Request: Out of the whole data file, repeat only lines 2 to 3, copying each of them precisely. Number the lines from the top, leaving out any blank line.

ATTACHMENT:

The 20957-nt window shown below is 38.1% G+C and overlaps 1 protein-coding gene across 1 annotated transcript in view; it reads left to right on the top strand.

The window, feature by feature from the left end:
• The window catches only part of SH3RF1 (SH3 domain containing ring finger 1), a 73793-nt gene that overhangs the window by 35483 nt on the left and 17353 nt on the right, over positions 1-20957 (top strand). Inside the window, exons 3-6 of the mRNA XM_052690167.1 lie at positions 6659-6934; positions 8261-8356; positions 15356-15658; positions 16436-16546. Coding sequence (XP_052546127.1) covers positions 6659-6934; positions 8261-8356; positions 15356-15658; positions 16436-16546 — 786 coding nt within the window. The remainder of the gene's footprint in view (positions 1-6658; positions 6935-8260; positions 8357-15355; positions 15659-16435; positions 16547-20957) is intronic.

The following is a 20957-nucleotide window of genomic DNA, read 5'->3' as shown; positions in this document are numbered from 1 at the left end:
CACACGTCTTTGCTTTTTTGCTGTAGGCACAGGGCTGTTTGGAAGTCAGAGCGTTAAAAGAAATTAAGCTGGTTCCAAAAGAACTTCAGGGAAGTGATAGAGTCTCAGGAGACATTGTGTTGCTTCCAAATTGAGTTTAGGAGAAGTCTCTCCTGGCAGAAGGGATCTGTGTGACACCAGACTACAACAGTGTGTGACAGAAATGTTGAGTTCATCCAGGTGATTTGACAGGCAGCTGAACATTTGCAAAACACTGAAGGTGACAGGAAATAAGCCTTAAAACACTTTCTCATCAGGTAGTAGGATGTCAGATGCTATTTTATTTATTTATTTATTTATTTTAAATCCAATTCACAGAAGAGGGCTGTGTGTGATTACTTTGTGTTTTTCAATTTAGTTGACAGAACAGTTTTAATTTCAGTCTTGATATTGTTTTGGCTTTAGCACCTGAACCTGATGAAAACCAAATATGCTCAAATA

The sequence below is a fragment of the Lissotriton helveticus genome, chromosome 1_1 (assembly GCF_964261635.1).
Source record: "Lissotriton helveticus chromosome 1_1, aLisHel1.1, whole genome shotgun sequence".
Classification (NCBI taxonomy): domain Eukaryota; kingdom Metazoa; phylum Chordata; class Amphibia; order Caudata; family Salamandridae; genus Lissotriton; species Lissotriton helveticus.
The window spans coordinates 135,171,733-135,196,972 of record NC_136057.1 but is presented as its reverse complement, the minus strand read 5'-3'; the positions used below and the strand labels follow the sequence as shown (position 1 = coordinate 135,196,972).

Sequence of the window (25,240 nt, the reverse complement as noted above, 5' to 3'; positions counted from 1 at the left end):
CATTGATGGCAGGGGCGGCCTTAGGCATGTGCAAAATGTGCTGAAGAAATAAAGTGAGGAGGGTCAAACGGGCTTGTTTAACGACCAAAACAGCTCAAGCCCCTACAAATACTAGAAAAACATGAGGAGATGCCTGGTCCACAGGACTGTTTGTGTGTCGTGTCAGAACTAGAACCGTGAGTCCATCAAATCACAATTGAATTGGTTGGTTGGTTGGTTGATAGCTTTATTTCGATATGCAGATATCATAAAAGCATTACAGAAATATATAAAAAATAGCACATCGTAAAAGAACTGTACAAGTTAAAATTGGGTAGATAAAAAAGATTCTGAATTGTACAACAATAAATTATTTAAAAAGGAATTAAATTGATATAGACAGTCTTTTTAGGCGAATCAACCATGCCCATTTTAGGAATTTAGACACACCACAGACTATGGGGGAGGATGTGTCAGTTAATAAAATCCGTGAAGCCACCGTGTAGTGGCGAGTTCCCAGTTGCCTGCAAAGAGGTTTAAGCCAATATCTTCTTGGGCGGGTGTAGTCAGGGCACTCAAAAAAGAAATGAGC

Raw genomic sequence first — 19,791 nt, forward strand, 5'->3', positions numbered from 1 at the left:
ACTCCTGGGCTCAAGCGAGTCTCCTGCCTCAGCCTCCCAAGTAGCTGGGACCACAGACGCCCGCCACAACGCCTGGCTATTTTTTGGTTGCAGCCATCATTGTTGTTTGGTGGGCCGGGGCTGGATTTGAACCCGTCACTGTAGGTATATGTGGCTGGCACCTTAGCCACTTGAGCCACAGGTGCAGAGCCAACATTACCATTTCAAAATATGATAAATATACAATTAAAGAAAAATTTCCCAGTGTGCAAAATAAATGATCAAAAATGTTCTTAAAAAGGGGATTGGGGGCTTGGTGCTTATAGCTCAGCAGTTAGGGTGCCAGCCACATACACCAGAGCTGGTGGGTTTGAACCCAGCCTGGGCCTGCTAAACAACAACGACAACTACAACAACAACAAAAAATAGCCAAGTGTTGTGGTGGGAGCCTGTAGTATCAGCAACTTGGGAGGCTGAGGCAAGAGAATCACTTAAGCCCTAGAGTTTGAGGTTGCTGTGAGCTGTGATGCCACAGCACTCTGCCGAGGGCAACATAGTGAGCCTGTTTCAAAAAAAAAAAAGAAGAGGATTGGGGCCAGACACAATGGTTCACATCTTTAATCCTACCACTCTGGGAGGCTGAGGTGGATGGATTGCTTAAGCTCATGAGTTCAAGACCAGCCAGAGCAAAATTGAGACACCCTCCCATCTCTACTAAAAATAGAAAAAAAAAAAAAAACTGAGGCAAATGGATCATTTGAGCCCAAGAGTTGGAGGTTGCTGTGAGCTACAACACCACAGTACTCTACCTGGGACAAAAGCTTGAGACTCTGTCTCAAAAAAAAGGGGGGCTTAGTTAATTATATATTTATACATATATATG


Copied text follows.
The window, feature by feature from the left end:
• The window catches only part of SH3RF1 (SH3 domain containing ring finger 1), a 73793-nt gene that overhangs the window by 35483 nt on the left and 17353 nt on the right, over positions 1-20957 (top strand). Inside the window, exons 3-6 of the mRNA XM_052690167.1 lie at positions 6659-6934; positions 8261-8356; positions 15356-15658; positions 16436-16546. Coding sequence (XP_052546127.1) covers positions 6659-6934; positions 8261-8356; positions 15356-15658; positions 16436-16546 — 786 coding nt within the window. The remainder of the gene's footprint in view (positions 1-6658; positions 6935-8260; positions 8357-15355; positions 15659-16435; positions 16547-20957) is intronic.